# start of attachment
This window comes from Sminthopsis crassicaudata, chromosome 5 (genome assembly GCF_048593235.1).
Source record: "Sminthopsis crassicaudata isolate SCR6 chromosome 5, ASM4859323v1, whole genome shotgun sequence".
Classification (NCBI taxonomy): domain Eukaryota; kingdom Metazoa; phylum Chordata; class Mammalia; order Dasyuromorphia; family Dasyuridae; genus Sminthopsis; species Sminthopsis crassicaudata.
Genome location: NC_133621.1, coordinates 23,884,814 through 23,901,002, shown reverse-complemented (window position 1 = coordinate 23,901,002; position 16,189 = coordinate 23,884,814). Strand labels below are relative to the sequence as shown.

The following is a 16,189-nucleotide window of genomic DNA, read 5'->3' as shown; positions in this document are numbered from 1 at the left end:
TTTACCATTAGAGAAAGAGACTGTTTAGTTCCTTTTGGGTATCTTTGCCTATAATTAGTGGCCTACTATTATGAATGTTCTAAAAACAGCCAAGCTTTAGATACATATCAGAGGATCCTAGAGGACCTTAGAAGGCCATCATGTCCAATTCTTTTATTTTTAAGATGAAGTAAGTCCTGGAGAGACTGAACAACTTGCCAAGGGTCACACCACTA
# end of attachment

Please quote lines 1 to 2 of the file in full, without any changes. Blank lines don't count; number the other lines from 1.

This window comes from Sminthopsis crassicaudata, chromosome 5 (genome assembly GCF_048593235.1).
Source record: "Sminthopsis crassicaudata isolate SCR6 chromosome 5, ASM4859323v1, whole genome shotgun sequence".